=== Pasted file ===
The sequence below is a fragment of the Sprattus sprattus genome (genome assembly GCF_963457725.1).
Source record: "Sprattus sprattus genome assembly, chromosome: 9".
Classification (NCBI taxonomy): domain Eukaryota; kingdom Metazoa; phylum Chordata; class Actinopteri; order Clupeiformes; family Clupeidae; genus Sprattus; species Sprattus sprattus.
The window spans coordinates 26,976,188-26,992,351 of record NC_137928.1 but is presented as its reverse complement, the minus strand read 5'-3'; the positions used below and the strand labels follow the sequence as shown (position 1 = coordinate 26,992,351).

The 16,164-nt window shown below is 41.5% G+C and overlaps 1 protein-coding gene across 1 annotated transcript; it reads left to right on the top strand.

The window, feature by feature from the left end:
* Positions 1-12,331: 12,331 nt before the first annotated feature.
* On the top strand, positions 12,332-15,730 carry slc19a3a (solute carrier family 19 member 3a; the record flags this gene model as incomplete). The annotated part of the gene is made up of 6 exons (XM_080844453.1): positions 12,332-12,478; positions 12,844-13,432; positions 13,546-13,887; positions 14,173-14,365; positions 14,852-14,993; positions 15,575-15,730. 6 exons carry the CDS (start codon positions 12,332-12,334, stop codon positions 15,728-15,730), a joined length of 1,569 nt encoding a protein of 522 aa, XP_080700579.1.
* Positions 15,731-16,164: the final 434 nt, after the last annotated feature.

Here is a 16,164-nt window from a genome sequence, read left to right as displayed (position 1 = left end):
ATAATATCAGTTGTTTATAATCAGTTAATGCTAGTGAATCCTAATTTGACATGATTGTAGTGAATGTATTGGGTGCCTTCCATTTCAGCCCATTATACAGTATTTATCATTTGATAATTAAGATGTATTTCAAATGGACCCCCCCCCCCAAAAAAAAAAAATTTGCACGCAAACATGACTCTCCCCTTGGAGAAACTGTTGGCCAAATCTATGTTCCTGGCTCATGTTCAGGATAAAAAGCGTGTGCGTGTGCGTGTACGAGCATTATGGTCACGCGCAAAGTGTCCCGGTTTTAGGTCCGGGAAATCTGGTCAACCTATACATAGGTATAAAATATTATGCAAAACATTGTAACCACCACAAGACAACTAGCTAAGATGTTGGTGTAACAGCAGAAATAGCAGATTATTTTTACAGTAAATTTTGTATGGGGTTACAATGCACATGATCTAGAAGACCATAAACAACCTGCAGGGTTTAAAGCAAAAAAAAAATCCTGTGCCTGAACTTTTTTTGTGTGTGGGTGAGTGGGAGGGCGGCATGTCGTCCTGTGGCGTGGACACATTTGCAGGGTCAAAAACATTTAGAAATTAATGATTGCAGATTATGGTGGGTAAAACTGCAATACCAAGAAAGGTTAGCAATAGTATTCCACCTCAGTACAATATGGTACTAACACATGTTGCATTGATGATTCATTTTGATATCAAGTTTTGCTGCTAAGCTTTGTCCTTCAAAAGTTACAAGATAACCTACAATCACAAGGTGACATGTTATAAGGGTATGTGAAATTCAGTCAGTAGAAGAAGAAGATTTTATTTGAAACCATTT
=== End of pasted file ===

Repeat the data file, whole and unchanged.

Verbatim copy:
The sequence below is a fragment of the Sprattus sprattus genome (genome assembly GCF_963457725.1).
Source record: "Sprattus sprattus genome assembly, chromosome: 9".
Classification (NCBI taxonomy): domain Eukaryota; kingdom Metazoa; phylum Chordata; class Actinopteri; order Clupeiformes; family Clupeidae; genus Sprattus; species Sprattus sprattus.
The window spans coordinates 26,976,188-26,992,351 of record NC_137928.1 but is presented as its reverse complement, the minus strand read 5'-3'; the positions used below and the strand labels follow the sequence as shown (position 1 = coordinate 26,992,351).

The 16,164-nt window shown below is 41.5% G+C and overlaps 1 protein-coding gene across 1 annotated transcript; it reads left to right on the top strand.

The window, feature by feature from the left end:
* Positions 1-12,331: 12,331 nt before the first annotated feature.
* On the top strand, positions 12,332-15,730 carry slc19a3a (solute carrier family 19 member 3a; the record flags this gene model as incomplete). The annotated part of the gene is made up of 6 exons (XM_080844453.1): positions 12,332-12,478; positions 12,844-13,432; positions 13,546-13,887; positions 14,173-14,365; positions 14,852-14,993; positions 15,575-15,730. 6 exons carry the CDS (start codon positions 12,332-12,334, stop codon positions 15,728-15,730), a joined length of 1,569 nt encoding a protein of 522 aa, XP_080700579.1.
* Positions 15,731-16,164: the final 434 nt, after the last annotated feature.

Here is a 16,164-nt window from a genome sequence, read left to right as displayed (position 1 = left end):
ATAATATCAGTTGTTTATAATCAGTTAATGCTAGTGAATCCTAATTTGACATGATTGTAGTGAATGTATTGGGTGCCTTCCATTTCAGCCCATTATACAGTATTTATCATTTGATAATTAAGATGTATTTCAAATGGACCCCCCCCCCCAAAAAAAAAAAATTTGCACGCAAACATGACTCTCCCCTTGGAGAAACTGTTGGCCAAATCTATGTTCCTGGCTCATGTTCAGGATAAAAAGCGTGTGCGTGTGCGTGTACGAGCATTATGGTCACGCGCAAAGTGTCCCGGTTTTAGGTCCGGGAAATCTGGTCAACCTATACATAGGTATAAAATATTATGCAAAACATTGTAACCACCACAAGACAACTAGCTAAGATGTTGGTGTAACAGCAGAAATAGCAGATTATTTTTACAGTAAATTTTGTATGGGGTTACAATGCACATGATCTAGAAGACCATAAACAACCTGCAGGGTTTAAAGCAAAAAAAAAATCCTGTGCCTGAACTTTTTTTGTGTGTGGGTGAGTGGGAGGGCGGCATGTCGTCCTGTGGCGTGGACACATTTGCAGGGTCAAAAACATTTAGAAATTAATGATTGCAGATTATGGTGGGTAAAACTGCAATACCAAGAAAGGTTAGCAATAGTATTCCACCTCAGTACAATATGGTACTAACACATGTTGCATTGATGATTCATTTTGATATCAAGTTTTGCTGCTAAGCTTTGTCCTTCAAAAGTTACAAGATAACCTACAATCACAAGGTGACATGTTATAAGGGTATGTGAAATTCAGTCAGTAGAAGAAGAAGATTTTATTTGAAACCATTT